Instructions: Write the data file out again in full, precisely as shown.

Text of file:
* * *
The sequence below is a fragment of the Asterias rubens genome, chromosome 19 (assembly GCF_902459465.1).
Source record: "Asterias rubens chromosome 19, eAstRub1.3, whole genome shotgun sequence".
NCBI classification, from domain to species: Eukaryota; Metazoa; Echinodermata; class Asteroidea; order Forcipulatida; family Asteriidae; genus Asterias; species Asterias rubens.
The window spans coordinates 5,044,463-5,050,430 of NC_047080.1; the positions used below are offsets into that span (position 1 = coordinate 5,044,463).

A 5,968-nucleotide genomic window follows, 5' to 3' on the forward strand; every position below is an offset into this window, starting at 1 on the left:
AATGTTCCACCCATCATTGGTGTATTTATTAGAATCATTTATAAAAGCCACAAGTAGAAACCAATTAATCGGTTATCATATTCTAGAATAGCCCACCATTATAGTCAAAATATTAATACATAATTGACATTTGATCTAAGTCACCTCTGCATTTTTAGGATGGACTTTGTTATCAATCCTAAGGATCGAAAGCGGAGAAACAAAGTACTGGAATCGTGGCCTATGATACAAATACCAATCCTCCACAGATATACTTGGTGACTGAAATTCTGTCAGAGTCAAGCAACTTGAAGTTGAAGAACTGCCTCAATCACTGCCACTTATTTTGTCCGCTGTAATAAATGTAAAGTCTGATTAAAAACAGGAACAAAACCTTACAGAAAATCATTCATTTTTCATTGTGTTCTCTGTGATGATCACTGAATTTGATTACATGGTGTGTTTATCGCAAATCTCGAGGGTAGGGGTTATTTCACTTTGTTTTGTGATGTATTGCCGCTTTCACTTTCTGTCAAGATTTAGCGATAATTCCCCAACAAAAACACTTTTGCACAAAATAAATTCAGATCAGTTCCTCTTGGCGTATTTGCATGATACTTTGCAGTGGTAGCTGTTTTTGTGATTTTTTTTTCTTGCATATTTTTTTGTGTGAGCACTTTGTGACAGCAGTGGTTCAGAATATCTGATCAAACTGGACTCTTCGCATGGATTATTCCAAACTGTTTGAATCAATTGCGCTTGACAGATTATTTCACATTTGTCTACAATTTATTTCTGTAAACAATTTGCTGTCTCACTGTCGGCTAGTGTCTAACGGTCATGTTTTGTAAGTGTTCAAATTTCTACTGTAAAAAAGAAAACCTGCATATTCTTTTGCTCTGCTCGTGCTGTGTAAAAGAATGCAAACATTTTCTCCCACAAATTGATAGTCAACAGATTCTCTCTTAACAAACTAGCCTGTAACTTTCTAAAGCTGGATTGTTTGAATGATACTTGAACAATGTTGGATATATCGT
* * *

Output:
The sequence below is a fragment of the Asterias rubens genome, chromosome 19 (assembly GCF_902459465.1).
Source record: "Asterias rubens chromosome 19, eAstRub1.3, whole genome shotgun sequence".
NCBI classification, from domain to species: Eukaryota; Metazoa; Echinodermata; class Asteroidea; order Forcipulatida; family Asteriidae; genus Asterias; species Asterias rubens.
The window spans coordinates 5,044,463-5,050,430 of NC_047080.1; the positions used below are offsets into that span (position 1 = coordinate 5,044,463).

A 5,968-nucleotide genomic window follows, 5' to 3' on the forward strand; every position below is an offset into this window, starting at 1 on the left:
AATGTTCCACCCATCATTGGTGTATTTATTAGAATCATTTATAAAAGCCACAAGTAGAAACCAATTAATCGGTTATCATATTCTAGAATAGCCCACCATTATAGTCAAAATATTAATACATAATTGACATTTGATCTAAGTCACCTCTGCATTTTTAGGATGGACTTTGTTATCAATCCTAAGGATCGAAAGCGGAGAAACAAAGTACTGGAATCGTGGCCTATGATACAAATACCAATCCTCCACAGATATACTTGGTGACTGAAATTCTGTCAGAGTCAAGCAACTTGAAGTTGAAGAACTGCCTCAATCACTGCCACTTATTTTGTCCGCTGTAATAAATGTAAAGTCTGATTAAAAACAGGAACAAAACCTTACAGAAAATCATTCATTTTTCATTGTGTTCTCTGTGATGATCACTGAATTTGATTACATGGTGTGTTTATCGCAAATCTCGAGGGTAGGGGTTATTTCACTTTGTTTTGTGATGTATTGCCGCTTTCACTTTCTGTCAAGATTTAGCGATAATTCCCCAACAAAAACACTTTTGCACAAAATAAATTCAGATCAGTTCCTCTTGGCGTATTTGCATGATACTTTGCAGTGGTAGCTGTTTTTGTGATTTTTTTTTCTTGCATATTTTTTTGTGTGAGCACTTTGTGACAGCAGTGGTTCAGAATATCTGATCAAACTGGACTCTTCGCATGGATTATTCCAAACTGTTTGAATCAATTGCGCTTGACAGATTATTTCACATTTGTCTACAATTTATTTCTGTAAACAATTTGCTGTCTCACTGTCGGCTAGTGTCTAACGGTCATGTTTTGTAAGTGTTCAAATTTCTACTGTAAAAAAGAAAACCTGCATATTCTTTTGCTCTGCTCGTGCTGTGTAAAAGAATGCAAACATTTTCTCCCACAAATTGATAGTCAACAGATTCTCTCTTAACAAACTAGCCTGTAACTTTCTAAAGCTGGATTGTTTGAATGATACTTGAACAATGTTGGATATATCGT